Let’s talk about We All Die. Was there an initial image or concept you had in your head for that project?
Rome and I had wanted to do a music video forever, but it wasn’t coming together. Then I happened to be in L.A. for some meetings, and I decided to save a day and see if we could come up with something. We’d discussed shooting a documentary because his personal story is unique. He’s an Atlanta rapper who’s moved around a bit, and he was trying to redefine himself as an artist and a father. He was consciously trying to avoid the clichés of what a rapper does, what a rapper wears, what a rapper writes about. So I thought it would be interesting to just follow him throughout his day and capture his thoughts on being a musician, being an artist, and being a dad. I told him I wanted it to be a journey into his brain, a look into his subconscious and why he makes the decisions he makes. That’s pretty much how it came together: exploring where Rome was, where he wanted to go, and what obstacles stood in his way.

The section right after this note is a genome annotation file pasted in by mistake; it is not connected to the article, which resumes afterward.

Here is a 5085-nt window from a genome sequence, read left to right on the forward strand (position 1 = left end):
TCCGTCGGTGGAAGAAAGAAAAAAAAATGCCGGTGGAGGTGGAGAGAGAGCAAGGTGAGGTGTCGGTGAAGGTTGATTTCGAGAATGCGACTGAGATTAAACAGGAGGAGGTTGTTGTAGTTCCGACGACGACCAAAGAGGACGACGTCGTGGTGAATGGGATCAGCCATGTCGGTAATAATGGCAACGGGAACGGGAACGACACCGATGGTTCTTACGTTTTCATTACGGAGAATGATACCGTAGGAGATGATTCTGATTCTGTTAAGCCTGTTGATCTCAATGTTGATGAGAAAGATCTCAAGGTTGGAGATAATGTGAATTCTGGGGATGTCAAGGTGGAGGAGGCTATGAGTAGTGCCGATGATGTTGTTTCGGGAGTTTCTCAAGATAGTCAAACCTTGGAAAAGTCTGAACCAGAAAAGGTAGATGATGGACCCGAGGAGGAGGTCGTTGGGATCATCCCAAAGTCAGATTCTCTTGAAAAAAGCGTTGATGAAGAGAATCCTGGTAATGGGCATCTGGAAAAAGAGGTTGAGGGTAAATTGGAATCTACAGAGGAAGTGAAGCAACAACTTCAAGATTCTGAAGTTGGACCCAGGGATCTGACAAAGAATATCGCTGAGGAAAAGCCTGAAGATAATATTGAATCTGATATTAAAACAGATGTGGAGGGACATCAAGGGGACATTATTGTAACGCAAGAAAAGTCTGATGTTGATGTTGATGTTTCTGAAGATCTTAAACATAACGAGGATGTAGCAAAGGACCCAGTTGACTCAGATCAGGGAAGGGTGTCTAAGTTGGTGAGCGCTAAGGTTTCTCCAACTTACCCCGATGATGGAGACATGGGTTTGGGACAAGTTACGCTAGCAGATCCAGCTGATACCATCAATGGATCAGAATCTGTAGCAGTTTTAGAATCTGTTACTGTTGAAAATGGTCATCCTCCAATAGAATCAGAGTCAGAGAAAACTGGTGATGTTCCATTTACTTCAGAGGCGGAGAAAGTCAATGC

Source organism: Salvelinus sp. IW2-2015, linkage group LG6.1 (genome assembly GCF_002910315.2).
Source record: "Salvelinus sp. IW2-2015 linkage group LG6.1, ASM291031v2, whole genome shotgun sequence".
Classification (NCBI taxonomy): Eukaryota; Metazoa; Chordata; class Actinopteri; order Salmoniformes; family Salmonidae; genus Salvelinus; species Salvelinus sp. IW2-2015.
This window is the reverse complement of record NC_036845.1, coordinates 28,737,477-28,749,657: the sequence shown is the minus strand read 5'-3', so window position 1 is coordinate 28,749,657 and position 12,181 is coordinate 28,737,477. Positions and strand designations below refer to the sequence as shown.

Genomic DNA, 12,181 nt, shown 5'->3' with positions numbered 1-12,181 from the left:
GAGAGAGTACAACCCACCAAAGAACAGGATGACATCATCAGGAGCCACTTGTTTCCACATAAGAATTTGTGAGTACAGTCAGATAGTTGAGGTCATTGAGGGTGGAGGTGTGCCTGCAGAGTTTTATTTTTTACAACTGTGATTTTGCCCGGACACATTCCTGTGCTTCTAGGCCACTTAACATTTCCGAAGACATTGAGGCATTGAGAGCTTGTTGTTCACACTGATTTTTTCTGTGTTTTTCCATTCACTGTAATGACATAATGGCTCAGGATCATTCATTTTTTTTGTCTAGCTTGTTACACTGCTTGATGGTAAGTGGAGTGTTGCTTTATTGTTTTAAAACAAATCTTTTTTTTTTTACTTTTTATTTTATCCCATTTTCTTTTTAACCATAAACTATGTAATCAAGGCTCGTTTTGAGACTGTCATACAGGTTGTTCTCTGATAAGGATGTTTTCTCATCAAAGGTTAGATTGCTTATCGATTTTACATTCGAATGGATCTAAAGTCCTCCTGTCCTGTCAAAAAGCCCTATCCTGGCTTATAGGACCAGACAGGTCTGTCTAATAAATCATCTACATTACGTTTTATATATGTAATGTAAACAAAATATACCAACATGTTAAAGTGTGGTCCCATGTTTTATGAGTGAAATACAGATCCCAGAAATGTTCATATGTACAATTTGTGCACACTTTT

How did you capture his daily thoughts? Did you give him a recorder to walk around with? Or did he write stuff down?
Originally, I was going to do an interview, but it wasn’t working out for either of us timewise. And then I was going to get him to walk around with a recorder, kind of like, “I’m in the grocery store with my iPhone recording.” That was the original concept. But eventually, I ended up sending him questions that he’d answer from time to time, like whenever he was in the studio. I then took that collection of thoughts and layered in some surrealistic imagery of him working in his space.
You’re often working on a lot of projects at once. Does that work well for you?
It works okay for me. I’m sure there’s some productivity guru who could give you a better answer. Some people have their process dialed in. I mostly feel like I’m doggy paddling in the deep end, just trying to give the appearance that things are all buttoned up, even when it’s mostly a scramble. I don’t get stressed super easily. I mean, money sometimes stresses me out. Going over budget. But when I’m on set, I truly enjoy myself. It’s almost peaceful.